The aim of this study was to test the effects of short- and long-term exposure to high pCO2 on the invasive polychaete Branchiomma boholense (Grube, 1878), (Sabellidae), through the implementation of a transplant experiment at the CO2 vents of the Castello Aragonese at the island of Ischia (Italy). Analysis of carbonic anhydrase (CA) activity, protein tissue content and morphometric characteristics were performed on transplanted individuals (short-term exposure) as well as on specimens resident to both normal and low pH/high pCO2 environments (long-term exposure). Results obtained on transplanted worms showed no significant differences in CA activity between individuals exposed to control and acidified conditions, while a decrease in weight was observed under short-term acclimatization to both control and low pH, although at low pH the decrease was more pronounced (∼20%). As regard individuals living under chronic exposure to high pCO2, the morphometric results revealed a significantly lower (70%) wet weight of specimens from the vents with respect to animals living in high pH/low pCO2 areas. Moreover, individuals living in the Castello vents showed doubled values of enzymatic activity and a significantly higher (50%) protein tissue content compared to specimens native from normal pH/low pCO2. The results of this study demonstrated that B. boholense is inclined to maintain a great homeostatic capacity when exposed to low pH, although likely at the energetic expense of other physiological processes such as growth, especially under chronic exposure to high pCO2.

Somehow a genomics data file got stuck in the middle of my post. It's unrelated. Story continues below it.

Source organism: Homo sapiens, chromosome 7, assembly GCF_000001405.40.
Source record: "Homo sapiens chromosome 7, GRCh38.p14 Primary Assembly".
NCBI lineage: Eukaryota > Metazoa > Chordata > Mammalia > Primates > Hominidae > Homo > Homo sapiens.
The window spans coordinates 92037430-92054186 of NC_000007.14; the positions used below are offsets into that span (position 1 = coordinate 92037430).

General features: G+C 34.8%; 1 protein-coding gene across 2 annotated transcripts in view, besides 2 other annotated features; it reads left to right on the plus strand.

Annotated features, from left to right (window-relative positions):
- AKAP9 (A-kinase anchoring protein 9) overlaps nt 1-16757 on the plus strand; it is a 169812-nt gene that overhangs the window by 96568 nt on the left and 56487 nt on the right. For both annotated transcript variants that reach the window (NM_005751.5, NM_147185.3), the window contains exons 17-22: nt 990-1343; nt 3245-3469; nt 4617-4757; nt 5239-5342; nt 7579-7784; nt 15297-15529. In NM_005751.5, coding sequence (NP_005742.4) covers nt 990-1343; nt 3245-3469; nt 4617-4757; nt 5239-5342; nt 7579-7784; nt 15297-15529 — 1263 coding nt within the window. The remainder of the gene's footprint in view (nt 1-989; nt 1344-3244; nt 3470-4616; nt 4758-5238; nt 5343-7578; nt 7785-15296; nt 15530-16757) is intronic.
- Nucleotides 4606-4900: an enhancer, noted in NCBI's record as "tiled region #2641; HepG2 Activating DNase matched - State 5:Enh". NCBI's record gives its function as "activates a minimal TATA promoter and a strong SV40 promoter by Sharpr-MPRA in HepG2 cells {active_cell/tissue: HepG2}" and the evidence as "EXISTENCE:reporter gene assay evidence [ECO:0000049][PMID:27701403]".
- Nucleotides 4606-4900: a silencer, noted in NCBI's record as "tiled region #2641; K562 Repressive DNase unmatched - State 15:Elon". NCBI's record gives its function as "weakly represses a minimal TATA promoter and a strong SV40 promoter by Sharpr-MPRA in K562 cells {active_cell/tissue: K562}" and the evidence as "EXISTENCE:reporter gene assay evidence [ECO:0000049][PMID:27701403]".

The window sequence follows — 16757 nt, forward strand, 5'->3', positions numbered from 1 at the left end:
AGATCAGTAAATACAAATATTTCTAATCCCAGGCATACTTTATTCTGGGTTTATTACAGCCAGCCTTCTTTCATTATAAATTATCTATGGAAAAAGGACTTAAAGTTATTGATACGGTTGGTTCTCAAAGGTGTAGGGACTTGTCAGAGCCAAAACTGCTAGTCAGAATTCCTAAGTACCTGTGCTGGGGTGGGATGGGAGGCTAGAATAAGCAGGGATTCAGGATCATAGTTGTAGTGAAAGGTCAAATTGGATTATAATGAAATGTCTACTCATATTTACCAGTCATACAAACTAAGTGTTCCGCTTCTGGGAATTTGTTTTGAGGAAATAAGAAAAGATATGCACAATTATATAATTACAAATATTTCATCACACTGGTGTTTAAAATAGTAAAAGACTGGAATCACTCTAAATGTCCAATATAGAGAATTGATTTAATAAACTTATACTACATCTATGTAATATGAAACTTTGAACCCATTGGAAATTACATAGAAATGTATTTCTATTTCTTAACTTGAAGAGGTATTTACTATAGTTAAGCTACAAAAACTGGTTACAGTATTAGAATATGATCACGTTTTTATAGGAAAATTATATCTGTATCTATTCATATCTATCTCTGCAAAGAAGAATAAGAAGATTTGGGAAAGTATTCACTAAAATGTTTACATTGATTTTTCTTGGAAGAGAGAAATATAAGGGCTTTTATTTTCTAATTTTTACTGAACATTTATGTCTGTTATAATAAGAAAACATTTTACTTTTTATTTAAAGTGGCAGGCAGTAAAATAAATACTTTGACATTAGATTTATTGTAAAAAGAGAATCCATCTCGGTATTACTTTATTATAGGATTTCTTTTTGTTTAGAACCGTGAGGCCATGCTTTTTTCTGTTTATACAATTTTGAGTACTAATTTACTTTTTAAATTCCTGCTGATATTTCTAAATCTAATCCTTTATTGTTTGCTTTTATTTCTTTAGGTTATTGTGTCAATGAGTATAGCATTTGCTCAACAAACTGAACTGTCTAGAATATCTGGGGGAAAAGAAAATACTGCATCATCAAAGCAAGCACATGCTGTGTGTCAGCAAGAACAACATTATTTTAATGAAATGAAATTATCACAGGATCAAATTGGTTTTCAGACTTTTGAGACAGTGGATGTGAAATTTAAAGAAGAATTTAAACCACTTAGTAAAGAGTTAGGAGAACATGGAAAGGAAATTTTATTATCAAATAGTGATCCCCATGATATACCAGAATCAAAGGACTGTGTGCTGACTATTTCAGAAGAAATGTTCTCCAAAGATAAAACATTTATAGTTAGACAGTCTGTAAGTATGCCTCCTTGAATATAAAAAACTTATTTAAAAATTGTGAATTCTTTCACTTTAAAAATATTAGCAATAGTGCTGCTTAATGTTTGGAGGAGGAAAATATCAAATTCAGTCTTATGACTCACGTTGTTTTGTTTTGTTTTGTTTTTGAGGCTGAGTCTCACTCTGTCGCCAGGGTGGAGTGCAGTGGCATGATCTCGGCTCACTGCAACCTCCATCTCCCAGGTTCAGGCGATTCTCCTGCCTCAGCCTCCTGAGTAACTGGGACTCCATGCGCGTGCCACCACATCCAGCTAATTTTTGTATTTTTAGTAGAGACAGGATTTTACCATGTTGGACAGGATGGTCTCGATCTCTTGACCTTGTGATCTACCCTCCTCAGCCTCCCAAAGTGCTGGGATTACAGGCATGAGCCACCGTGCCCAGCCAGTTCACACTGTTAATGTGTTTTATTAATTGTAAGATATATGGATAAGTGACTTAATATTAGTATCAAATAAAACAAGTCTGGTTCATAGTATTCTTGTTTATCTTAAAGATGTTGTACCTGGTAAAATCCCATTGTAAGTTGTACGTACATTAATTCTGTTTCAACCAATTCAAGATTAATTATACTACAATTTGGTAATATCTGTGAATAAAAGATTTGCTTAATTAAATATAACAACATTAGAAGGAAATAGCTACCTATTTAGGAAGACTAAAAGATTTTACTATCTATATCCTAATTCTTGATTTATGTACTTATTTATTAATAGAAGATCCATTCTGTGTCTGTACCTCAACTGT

Continue reading ‘Effects of short-term and long-term exposure to ocean acidification on carbonic anhydrase activity and morphometric characteristics in the invasive polychaete Branchiomma boholense (Annelida: Sabellidae): a case-study from a CO2 vent system’

Antioxidant efficiency of Platynereis spp. (Annelida, Nereididae) under different pH conditions at a vent’s system

Marine organisms are exposed to a pH decrease and to alteration of carbonate chemistry due to ocean acidification (OA) that can represent a source of oxidative stress which can significantly affect their antioxidant defence systems efficiency. The polychaetes Platynereis dumerilii and P. massiliensis (Nereididae) are key species of the benthic community to investigate the effect of OA due to their physiological and ecological characteristics that enable them to persist even in naturally acidified CO2 vent systems. Previous studies have documented the ability of these species to adapt to OA after short- and long-term translocation experiments, but no one has ever evaluated the basal antioxidant system efficiency comparing populations permanently living in habitat characterized by different pH conditions (acidified vs. control). Here, individuals of both Platynereis species, sampled from a natural CO2 vent system and from a nonventing “control” site in three different periods (April 2016, October 2016, and February 2017), were compared highlighting signals which suggested the ability of both species to acclimatize to high pCO2–low pH with slight seasonal variations of their antioxidant efficiency and the absence of disturbances of the oxidative status of Platynereis spp. tissues.

Continue reading ‘Antioxidant efficiency of Platynereis spp. (Annelida, Nereididae) under different pH conditions at a vent’s system’

The weakest link: sensitivity to climate extremes across life stages of marine invertebrates